A while ago, i had downloaded a little clean-up program called Advanced WindowsCare. It scanned through your registry and things. Since having it, when right-clicking an icon, i have a "Boost with Advanced WindowsCare" option. I don't know what it is or does, but its the only thing that opens programs. I tried running the Symantec blaster worm scanner downloaded from a flash drive and this "Boost" option was the only thing that would open it. Double-clicking or opening causes the same black dialogue box to pop up followed by the message four lines above.

I tried using this option to open Malewarebytes, changing the extensions to everything you suggested. I restarted and retried. This is the message that i get:
Malwarebytes' Anti-Malware has encountered a problem and needs to close. We are sorry for the inconvenience.

#5 Computer Pro

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Posted 14 September 2009 - 07:07 PM

Try this:

let's try Fatdcuk's fix.

Please navigate to the MBAM folder located in the Program Files directory.

Locate MBAM.exe and rename it to winlogon.exe

Once renamed double click on the file to open MBAM and select Quick Scan

At the end of the scan click Remove Selected and then reboot.


Post the scan log. The log is automatically saved and can be viewed by clicking the Logs tab in MBAM.
Copy and paste the contents of that report in your next reply. Be sure to post the complete log to include the top portion which shows MBAM's database version and your operating system.
Computer Pro

#6 Ken81

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Posted 14 September 2009 - 09:34 PM

Ugh. I did as you requested. When double-clicking, i'm getting the same 'ntvdm' window and error message. When selecting that "Boost with Windows AdvancedCare" option, i get only the black box without the succeeding message.. Is there anything else that i can do?.

#7 Computer Pro

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Posted 15 September 2009 - 05:37 PM

Ok, lets try Dr. Web:

Please download Dr. Web the free version & save it to your desktop. DO NOT perform a scan yet.

Reboot your computer in "Safe Mode" using the F8 method. To do this, restart your computer and after hearing your computer beep once during startup (but before the Windows icon appears) press the F8 key repeatedly. A menu will appear with several options. Use the arrow keys to navigate and select the option to run Windows in "Safe Mode".

Scan with Dr. Web Cureit as follows:
• Double-click on launch.exe to open the program and click Start. (There is no need to update if you just downloaded the most current version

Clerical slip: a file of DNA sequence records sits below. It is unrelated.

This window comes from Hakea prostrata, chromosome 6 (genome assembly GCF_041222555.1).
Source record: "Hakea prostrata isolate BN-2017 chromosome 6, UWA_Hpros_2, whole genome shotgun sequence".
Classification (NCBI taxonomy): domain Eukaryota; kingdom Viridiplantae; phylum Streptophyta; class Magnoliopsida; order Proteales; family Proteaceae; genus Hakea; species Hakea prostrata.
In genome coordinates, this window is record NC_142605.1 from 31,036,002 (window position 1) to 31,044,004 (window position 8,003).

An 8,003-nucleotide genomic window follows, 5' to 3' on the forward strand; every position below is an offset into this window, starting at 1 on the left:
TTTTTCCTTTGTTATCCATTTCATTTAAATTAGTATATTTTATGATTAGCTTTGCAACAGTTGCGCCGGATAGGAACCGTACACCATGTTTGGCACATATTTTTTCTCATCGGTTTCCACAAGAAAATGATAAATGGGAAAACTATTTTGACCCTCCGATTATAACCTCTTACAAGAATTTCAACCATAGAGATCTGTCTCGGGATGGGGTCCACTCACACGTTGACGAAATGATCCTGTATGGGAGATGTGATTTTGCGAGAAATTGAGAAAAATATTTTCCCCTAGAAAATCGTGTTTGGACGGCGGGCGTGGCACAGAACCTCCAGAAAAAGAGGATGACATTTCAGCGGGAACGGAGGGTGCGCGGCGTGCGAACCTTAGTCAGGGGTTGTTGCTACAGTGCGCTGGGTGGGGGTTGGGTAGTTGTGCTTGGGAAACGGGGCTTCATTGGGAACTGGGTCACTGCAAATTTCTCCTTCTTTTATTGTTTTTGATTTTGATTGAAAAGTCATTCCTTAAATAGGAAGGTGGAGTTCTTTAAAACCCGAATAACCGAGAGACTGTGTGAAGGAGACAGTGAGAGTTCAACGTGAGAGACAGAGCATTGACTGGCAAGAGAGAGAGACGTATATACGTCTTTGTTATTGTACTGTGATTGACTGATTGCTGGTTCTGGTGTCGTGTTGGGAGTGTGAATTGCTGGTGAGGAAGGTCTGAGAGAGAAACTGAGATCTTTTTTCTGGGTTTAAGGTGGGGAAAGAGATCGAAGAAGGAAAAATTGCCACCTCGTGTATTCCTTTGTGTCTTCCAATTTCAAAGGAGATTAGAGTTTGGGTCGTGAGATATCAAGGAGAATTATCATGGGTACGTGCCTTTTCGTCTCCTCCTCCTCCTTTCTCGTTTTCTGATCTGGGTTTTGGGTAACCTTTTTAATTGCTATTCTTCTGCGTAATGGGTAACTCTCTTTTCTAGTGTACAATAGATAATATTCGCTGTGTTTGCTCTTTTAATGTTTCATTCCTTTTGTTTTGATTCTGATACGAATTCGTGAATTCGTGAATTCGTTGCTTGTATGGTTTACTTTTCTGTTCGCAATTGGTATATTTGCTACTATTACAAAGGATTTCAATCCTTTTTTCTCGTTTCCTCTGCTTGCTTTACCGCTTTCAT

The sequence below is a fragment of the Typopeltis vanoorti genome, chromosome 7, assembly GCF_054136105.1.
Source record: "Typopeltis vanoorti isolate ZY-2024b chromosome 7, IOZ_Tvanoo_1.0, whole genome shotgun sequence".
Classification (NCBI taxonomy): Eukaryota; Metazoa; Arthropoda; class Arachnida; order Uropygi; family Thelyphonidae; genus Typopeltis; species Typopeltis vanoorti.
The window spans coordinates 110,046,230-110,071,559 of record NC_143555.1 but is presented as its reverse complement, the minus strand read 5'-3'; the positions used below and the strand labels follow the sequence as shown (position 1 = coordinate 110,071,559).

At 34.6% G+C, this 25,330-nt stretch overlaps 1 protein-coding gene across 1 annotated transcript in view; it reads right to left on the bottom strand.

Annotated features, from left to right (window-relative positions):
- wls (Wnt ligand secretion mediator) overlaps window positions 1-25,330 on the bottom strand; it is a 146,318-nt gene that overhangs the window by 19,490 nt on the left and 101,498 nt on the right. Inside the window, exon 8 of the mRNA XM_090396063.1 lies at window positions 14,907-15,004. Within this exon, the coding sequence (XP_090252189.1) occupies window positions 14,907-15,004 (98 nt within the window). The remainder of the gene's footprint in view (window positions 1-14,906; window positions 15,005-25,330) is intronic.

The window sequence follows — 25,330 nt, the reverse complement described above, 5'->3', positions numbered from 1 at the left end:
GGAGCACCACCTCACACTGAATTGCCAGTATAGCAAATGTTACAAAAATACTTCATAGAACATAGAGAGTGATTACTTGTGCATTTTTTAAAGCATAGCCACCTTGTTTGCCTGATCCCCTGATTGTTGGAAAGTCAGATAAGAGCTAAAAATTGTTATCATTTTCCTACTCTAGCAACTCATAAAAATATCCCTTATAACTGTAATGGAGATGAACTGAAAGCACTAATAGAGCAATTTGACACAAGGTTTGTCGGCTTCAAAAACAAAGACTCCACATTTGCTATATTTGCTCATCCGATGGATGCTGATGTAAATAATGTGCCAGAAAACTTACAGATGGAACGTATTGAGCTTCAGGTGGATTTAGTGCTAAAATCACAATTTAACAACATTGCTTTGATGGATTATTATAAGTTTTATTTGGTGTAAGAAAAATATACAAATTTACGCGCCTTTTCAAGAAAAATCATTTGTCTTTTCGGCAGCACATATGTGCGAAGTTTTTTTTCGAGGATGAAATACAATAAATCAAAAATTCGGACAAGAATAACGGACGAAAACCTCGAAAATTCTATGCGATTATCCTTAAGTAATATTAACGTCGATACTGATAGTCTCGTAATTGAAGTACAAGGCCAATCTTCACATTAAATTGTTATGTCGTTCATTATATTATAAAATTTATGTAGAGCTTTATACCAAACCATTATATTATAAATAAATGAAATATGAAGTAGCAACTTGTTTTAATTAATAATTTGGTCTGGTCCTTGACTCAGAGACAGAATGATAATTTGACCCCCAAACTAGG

• Read the Virus check by DrWeb scanner prompt and click Ok where asked to Start scan now? Allow the setup.exe to load if asked by any of your security programs.
• The Express scan will automatically begin.
(This is a short scan of files currently running in memory, boot sectors, and targeted folders).
• If prompted to dowload the Full version Free Trial, ignore and click the X to close the window.
• If an infected object is found, you will be prompted to move anything that cannot be cured. Click Yes to All.
• When complete, click Select All, then choose Cure > Move incurable.
(This will move any detected files to the C:\Documents and Settings\userprofile\DoctorWeb\Quarantine folder if they can't be cured)
• Now put a check next to Complete scan to scan all local disks and removable media.
• In the top menu, click Settings > Change settings, and UNcheck "Heuristic analysis" under the "Scanning" tab, then click Ok.
• Back at the main window, click the green arrow "Start Scanning" button on the right under the Dr.Web logo.
• When the scan is complete, a message will be displayed at the bottom indicating if any viruses were found.
• Click "Yes to all" if asked to cure or move the file(s) and select "Move incurable".
• In the top menu, click file and choose save report list.
• Save the DrWeb.csv report to your desktop.
• Exit Dr.Web Cureit when done.
• Important! Reboot your computer because it could be possible that files in use will be moved/deleted during reboot.
• After reboot, post the contents of the log from Dr.Web in your next reply. (You can use Notepad to open the DrWeb.cvs report)
Computer Pro

#8 quietman7

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Posted 17 September 2009 - 12:14 PM